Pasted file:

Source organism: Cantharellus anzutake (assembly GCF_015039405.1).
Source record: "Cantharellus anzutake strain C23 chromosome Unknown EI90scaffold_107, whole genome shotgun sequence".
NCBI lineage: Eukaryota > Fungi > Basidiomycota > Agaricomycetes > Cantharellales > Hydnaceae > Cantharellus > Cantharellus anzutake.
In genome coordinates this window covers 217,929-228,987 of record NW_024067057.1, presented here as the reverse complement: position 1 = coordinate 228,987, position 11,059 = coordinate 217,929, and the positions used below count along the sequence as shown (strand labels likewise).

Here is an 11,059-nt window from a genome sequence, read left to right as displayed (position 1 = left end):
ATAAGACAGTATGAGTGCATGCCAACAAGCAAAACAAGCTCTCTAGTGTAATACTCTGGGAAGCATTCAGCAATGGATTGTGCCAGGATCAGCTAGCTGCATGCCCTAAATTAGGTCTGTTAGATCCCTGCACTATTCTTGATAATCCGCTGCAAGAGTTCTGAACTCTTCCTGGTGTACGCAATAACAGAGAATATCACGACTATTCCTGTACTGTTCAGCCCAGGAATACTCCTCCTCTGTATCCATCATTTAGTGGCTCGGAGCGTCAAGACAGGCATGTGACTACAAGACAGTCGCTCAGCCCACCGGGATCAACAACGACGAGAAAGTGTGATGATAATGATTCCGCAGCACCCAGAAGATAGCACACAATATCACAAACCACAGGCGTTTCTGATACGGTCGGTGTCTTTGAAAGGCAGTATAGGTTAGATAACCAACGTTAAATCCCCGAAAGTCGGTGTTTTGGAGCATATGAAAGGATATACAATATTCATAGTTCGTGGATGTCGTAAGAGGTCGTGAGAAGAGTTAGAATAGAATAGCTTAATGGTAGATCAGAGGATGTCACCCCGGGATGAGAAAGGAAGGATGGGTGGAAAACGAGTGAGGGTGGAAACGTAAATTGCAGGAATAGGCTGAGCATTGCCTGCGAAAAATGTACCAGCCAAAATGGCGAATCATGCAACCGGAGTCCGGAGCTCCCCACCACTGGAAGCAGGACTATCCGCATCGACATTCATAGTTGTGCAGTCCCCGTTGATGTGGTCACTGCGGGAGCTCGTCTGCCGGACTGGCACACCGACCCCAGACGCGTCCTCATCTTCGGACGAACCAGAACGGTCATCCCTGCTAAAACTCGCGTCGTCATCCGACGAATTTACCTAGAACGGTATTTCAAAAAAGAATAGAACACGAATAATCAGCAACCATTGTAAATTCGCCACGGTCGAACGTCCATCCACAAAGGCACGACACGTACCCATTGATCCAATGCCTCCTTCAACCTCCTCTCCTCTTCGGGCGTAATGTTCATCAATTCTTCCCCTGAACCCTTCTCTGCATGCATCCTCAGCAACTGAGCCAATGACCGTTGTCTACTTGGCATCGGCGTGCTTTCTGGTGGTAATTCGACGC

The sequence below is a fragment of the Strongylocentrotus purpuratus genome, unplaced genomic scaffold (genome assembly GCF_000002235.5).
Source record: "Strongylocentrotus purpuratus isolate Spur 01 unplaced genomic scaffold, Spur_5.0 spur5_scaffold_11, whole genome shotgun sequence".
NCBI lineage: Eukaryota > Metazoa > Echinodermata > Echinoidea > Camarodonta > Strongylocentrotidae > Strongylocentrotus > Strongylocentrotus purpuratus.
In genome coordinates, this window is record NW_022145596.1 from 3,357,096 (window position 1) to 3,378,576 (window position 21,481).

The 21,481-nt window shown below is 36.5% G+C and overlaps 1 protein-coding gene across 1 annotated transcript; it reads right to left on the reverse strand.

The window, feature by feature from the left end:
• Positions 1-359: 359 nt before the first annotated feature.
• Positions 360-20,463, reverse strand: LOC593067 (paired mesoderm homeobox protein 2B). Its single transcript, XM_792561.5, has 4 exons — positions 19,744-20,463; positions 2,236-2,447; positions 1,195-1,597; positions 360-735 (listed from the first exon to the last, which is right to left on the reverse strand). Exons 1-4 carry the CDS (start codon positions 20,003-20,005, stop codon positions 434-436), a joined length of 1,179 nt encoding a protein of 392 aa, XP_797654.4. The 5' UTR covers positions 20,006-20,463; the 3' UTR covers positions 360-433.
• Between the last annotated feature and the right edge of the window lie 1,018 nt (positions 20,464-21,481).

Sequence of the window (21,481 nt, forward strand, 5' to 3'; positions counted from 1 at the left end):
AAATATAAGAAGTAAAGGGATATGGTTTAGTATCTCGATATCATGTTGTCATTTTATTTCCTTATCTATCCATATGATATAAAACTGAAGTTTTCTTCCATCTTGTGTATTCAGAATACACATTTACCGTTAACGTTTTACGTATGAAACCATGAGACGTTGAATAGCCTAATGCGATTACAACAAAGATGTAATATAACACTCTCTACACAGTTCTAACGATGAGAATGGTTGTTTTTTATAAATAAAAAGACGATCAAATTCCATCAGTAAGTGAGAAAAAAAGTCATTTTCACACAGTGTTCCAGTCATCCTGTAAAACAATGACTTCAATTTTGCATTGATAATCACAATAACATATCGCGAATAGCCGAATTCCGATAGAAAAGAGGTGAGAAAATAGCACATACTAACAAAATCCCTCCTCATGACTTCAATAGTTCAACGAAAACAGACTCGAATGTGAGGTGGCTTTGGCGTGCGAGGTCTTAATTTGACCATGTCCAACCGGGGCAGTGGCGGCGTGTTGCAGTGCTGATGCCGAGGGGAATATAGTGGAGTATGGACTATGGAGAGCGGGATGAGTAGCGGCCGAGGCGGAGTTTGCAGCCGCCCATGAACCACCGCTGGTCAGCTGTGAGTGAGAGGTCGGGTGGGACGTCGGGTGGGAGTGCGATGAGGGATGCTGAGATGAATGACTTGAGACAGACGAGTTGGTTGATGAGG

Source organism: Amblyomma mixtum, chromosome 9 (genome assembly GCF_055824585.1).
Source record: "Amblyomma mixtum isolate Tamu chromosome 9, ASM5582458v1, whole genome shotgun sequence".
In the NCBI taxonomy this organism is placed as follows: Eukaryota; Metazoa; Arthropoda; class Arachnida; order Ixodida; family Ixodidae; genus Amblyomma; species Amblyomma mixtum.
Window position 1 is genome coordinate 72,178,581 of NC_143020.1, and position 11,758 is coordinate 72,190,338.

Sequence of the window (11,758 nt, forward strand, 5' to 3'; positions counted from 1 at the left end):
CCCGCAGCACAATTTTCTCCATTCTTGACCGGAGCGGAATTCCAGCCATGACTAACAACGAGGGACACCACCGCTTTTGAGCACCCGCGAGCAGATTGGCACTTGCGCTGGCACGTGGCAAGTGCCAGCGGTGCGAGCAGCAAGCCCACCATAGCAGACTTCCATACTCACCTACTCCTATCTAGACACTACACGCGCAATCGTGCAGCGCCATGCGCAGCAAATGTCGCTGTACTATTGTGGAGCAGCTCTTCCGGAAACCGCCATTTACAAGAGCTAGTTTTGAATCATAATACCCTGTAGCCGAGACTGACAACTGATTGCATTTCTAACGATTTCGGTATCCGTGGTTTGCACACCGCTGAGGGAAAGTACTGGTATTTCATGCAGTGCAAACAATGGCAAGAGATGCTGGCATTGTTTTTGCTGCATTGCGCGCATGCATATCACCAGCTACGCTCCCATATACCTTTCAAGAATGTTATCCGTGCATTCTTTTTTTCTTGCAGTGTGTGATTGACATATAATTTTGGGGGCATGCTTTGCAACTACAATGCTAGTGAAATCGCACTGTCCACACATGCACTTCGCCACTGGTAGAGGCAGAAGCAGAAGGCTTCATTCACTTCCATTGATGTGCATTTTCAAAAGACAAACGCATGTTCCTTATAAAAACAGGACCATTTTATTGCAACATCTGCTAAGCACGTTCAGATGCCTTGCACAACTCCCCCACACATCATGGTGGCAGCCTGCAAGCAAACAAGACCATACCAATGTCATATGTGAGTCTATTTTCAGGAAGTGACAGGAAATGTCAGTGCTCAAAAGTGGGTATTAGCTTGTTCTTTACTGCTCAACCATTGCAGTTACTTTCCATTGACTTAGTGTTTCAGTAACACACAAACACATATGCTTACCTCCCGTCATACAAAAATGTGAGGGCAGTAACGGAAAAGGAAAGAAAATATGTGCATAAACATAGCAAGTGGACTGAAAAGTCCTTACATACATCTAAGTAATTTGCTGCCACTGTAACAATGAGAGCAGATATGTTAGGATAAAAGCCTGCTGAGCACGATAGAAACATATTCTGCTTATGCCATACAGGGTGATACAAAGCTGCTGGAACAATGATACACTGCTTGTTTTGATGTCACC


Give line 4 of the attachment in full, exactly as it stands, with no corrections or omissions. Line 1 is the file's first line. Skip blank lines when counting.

In genome coordinates this window covers 217,929-228,987 of record NW_024067057.1, presented here as the reverse complement: position 1 = coordinate 228,987, position 11,059 = coordinate 217,929, and the positions used below count along the sequence as shown (strand labels likewise).